Goff led the party until the end of the 1880s. He carefully used the power of federal patronage and growing dissatisfaction with the divided Democratic Party to strengthen the state GOP. Goff himself was elected to Congress and even served as Secretary of the Navy for a short stint. Most importantly Goff developed ideas and a vision that voters could support and that could mobilize the active. In 1888 he ran for governor and apparently won by a little over 100 votes. Such a narrow margin inevitably invited a challenge although Goff declared victory. Two Democrats quarreled over which one ought to temporarily hold office until the question was answered. The Democratic Legislature appointed a commission that disallowed just enough voted to give Goff’s opponent the victory. Although Goff was nationally recognized as West Virginia’s “truly elected governor,” he lost the election and control of the party.
In 1888 newcomer Stephen B. Elkins moved to the state from New Mexico. For many years he invested in building railroads in the state and had also married the daughter of West Virginia Democratic leader Henry Gassaway Davis. Davis had served as a US Senator, but sometimes quietly supported GOP candidates. Elkins maneuvered his way into authority with money and skill, but served as an extraordinarily effective leader.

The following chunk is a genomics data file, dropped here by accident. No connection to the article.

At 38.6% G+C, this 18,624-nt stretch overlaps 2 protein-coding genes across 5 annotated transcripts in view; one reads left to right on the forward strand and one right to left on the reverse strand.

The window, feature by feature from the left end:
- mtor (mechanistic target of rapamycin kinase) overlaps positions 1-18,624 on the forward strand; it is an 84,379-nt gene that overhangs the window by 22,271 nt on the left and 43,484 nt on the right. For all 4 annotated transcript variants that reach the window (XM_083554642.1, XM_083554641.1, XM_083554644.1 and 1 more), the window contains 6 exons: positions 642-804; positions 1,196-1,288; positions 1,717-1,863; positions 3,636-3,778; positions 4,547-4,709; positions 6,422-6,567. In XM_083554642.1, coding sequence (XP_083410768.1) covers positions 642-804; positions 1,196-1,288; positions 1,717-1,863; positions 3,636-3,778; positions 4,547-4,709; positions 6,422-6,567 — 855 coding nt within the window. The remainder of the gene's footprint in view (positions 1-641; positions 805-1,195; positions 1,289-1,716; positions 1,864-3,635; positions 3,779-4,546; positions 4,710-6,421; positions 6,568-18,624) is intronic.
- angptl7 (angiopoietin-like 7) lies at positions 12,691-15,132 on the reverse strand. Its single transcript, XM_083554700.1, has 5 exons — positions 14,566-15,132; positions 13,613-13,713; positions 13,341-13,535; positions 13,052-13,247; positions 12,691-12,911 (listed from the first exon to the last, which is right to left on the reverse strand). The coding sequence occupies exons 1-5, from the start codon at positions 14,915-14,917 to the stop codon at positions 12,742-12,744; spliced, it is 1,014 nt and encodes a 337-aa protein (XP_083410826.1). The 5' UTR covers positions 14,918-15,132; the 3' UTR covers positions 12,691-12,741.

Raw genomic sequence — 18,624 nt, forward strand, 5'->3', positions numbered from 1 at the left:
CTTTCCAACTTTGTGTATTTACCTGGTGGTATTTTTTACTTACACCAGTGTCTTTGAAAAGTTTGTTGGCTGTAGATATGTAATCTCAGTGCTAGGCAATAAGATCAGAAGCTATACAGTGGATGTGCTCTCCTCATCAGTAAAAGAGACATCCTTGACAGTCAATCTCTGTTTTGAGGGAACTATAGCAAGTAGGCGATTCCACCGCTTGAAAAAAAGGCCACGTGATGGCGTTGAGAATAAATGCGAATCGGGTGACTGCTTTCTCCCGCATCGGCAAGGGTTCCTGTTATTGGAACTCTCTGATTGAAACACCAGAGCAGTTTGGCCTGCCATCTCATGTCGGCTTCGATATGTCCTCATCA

Above most other considerations, Elkins valued party harmony. He displaced Goff, but made sure the former congressman’s years of service were compensated when Elkins arranged hiss appointment to the federal judiciary. Goff resented his replacement but rarely worked against Elkins. Likewise, Elkins worked hard to soothe the feelings of those that supported Goff for many years.